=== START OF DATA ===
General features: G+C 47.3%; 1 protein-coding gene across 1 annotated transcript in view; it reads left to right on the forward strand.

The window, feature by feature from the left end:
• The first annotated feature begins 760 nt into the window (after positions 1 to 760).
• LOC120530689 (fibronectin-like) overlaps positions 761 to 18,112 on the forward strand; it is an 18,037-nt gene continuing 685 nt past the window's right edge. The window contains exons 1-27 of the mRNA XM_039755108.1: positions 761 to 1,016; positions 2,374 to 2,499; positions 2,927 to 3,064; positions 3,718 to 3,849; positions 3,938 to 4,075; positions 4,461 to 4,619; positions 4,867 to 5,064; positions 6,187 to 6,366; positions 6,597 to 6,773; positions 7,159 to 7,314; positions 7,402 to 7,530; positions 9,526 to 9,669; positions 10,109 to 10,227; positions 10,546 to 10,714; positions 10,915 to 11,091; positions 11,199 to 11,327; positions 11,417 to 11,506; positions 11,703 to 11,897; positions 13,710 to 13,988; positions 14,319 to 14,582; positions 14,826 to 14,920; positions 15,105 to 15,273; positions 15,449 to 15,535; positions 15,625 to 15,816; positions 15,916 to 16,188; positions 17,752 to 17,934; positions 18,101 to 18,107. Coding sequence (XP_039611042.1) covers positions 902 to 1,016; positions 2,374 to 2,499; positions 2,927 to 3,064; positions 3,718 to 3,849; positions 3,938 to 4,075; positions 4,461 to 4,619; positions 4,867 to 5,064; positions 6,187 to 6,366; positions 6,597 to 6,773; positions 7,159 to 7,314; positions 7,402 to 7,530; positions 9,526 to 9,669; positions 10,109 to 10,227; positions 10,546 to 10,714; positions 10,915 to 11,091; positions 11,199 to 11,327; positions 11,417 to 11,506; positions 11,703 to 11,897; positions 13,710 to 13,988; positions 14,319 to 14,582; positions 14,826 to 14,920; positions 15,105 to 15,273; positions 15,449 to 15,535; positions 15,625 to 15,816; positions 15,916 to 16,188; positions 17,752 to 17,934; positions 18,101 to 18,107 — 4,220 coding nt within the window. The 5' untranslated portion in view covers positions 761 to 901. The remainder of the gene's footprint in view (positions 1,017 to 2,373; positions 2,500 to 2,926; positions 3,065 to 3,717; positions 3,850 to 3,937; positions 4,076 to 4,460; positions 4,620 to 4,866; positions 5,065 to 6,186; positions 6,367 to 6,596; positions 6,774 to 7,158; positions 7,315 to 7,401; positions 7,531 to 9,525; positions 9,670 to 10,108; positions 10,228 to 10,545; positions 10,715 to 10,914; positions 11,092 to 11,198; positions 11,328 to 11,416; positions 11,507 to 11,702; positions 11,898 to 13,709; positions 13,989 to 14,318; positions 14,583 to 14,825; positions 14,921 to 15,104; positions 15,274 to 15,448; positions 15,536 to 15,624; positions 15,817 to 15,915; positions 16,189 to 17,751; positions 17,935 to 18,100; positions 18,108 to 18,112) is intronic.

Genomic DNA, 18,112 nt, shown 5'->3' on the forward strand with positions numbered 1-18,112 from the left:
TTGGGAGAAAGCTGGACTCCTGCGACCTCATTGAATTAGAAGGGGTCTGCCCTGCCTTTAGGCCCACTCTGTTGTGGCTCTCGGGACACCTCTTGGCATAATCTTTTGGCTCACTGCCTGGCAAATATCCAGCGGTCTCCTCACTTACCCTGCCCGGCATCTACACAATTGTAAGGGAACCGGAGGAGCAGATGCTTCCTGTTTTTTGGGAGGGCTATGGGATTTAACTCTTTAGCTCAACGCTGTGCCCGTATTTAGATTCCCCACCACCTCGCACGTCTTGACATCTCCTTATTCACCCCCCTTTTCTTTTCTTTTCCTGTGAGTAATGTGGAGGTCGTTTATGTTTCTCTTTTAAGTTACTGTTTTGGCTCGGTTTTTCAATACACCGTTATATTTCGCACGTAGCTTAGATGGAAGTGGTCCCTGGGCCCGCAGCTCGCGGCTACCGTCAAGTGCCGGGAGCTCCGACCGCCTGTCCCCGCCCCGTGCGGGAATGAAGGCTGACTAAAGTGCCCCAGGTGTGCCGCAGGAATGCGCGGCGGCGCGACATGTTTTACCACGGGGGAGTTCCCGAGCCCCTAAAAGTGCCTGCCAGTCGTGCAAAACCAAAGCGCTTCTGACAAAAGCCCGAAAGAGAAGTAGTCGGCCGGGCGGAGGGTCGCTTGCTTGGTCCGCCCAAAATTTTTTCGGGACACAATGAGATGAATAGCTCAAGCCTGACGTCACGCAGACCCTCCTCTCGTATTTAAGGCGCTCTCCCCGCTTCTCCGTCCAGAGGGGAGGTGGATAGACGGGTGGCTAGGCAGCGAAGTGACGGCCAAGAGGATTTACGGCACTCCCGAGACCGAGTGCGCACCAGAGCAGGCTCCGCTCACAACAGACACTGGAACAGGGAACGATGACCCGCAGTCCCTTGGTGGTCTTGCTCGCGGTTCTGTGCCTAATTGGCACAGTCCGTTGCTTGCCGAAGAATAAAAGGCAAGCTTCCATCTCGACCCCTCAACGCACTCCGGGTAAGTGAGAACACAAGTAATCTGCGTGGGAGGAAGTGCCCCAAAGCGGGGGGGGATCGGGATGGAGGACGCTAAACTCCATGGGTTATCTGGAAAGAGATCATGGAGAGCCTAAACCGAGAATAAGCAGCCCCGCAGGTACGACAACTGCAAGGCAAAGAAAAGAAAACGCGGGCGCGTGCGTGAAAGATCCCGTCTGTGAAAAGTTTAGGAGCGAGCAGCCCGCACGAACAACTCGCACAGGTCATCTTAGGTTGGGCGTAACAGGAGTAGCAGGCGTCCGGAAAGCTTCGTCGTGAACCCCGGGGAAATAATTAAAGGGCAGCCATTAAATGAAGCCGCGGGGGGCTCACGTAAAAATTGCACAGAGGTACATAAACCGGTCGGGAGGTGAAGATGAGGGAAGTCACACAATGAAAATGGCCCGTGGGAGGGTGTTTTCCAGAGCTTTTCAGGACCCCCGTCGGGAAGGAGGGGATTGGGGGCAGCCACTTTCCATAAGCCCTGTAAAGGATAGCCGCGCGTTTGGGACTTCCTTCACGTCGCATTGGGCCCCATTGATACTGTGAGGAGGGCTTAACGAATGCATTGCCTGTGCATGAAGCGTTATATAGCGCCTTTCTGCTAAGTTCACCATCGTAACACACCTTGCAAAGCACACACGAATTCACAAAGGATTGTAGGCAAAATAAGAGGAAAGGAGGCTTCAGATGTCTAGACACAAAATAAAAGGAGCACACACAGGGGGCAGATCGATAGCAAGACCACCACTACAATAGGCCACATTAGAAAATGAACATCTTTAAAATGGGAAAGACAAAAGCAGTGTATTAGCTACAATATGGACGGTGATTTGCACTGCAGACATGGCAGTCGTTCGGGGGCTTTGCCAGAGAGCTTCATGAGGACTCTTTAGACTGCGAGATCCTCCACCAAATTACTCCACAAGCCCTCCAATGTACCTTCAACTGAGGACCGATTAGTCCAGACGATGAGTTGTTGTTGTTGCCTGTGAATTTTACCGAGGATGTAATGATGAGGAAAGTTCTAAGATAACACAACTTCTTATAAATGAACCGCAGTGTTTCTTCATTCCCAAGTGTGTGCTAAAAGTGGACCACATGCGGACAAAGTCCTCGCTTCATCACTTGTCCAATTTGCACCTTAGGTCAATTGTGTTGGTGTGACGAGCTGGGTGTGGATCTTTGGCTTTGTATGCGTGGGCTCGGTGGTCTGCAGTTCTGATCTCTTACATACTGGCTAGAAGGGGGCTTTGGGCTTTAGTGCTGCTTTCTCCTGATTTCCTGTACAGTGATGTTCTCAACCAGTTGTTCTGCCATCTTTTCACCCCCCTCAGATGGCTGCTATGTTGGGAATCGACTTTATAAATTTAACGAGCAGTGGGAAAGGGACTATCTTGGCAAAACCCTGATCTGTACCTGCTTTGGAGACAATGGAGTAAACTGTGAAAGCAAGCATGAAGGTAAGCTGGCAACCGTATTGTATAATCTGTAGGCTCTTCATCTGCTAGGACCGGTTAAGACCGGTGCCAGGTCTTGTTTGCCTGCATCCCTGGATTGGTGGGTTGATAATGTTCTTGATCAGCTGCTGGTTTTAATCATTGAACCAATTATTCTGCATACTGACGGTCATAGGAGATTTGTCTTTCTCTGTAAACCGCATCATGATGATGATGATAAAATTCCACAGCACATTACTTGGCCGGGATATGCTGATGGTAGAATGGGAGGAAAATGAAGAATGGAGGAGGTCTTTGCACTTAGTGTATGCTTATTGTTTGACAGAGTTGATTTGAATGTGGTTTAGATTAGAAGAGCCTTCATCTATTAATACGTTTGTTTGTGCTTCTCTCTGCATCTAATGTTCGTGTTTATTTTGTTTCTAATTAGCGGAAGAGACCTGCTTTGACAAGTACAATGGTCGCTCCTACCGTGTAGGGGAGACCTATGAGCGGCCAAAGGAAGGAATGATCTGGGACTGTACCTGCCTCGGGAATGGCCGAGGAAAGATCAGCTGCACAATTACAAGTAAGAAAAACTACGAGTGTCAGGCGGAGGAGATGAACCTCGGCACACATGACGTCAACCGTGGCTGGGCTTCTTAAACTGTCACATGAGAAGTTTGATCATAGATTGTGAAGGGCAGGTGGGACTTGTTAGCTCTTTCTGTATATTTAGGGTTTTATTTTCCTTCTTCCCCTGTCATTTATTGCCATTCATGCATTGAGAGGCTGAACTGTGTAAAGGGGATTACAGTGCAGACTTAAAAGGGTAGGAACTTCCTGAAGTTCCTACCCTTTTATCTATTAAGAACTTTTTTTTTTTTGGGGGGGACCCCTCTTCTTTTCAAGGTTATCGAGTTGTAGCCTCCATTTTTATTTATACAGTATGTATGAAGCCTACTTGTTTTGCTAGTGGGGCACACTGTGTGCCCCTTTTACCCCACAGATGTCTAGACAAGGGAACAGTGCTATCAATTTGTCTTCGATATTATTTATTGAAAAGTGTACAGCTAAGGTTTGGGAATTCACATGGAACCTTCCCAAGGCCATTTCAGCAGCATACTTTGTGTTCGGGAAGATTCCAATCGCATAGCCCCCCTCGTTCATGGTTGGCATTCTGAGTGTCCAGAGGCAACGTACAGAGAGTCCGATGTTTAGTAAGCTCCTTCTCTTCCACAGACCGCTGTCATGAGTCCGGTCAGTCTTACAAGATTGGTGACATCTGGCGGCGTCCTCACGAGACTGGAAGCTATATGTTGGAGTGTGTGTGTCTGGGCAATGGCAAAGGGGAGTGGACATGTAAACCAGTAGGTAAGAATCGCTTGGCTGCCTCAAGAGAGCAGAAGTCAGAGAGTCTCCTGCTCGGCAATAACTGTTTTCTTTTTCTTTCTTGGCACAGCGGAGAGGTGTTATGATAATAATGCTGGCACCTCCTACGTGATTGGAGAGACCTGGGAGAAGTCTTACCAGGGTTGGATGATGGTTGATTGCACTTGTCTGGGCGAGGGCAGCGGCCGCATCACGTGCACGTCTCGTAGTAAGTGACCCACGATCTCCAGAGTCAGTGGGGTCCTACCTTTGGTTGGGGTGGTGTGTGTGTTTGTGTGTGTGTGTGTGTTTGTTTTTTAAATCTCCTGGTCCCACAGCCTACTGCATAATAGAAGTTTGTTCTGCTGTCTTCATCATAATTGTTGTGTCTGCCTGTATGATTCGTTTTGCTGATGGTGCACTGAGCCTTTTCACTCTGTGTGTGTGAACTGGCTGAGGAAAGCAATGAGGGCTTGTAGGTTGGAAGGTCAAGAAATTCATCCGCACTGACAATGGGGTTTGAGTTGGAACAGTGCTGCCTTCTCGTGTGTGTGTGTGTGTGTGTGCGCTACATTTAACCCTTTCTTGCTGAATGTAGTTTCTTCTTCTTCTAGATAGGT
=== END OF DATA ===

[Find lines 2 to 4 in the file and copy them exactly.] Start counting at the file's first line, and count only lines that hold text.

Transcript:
The window, feature by feature from the left end:
• The first annotated feature begins 760 nt into the window (after positions 1 to 760).
• LOC120530689 (fibronectin-like) overlaps positions 761 to 18,112 on the forward strand; it is an 18,037-nt gene continuing 685 nt past the window's right edge. The window contains exons 1-27 of the mRNA XM_039755108.1: positions 761 to 1,016; positions 2,374 to 2,499; positions 2,927 to 3,064; positions 3,718 to 3,849; positions 3,938 to 4,075; positions 4,461 to 4,619; positions 4,867 to 5,064; positions 6,187 to 6,366; positions 6,597 to 6,773; positions 7,159 to 7,314; positions 7,402 to 7,530; positions 9,526 to 9,669; positions 10,109 to 10,227; positions 10,546 to 10,714; positions 10,915 to 11,091; positions 11,199 to 11,327; positions 11,417 to 11,506; positions 11,703 to 11,897; positions 13,710 to 13,988; positions 14,319 to 14,582; positions 14,826 to 14,920; positions 15,105 to 15,273; positions 15,449 to 15,535; positions 15,625 to 15,816; positions 15,916 to 16,188; positions 17,752 to 17,934; positions 18,101 to 18,107. Coding sequence (XP_039611042.1) covers positions 902 to 1,016; positions 2,374 to 2,499; positions 2,927 to 3,064; positions 3,718 to 3,849; positions 3,938 to 4,075; positions 4,461 to 4,619; positions 4,867 to 5,064; positions 6,187 to 6,366; positions 6,597 to 6,773; positions 7,159 to 7,314; positions 7,402 to 7,530; positions 9,526 to 9,669; positions 10,109 to 10,227; positions 10,546 to 10,714; positions 10,915 to 11,091; positions 11,199 to 11,327; positions 11,417 to 11,506; positions 11,703 to 11,897; positions 13,710 to 13,988; positions 14,319 to 14,582; positions 14,826 to 14,920; positions 15,105 to 15,273; positions 15,449 to 15,535; positions 15,625 to 15,816; positions 15,916 to 16,188; positions 17,752 to 17,934; positions 18,101 to 18,107 — 4,220 coding nt within the window. The 5' untranslated portion in view covers positions 761 to 901. The remainder of the gene's footprint in view (positions 1,017 to 2,373; positions 2,500 to 2,926; positions 3,065 to 3,717; positions 3,850 to 3,937; positions 4,076 to 4,460; positions 4,620 to 4,866; positions 5,065 to 6,186; positions 6,367 to 6,596; positions 6,774 to 7,158; positions 7,315 to 7,401; positions 7,531 to 9,525; positions 9,670 to 10,108; positions 10,228 to 10,545; positions 10,715 to 10,914; positions 11,092 to 11,198; positions 11,328 to 11,416; positions 11,507 to 11,702; positions 11,898 to 13,709; positions 13,989 to 14,318; positions 14,583 to 14,825; positions 14,921 to 15,104; positions 15,274 to 15,448; positions 15,536 to 15,624; positions 15,817 to 15,915; positions 16,189 to 17,751; positions 17,935 to 18,100; positions 18,108 to 18,112) is intronic.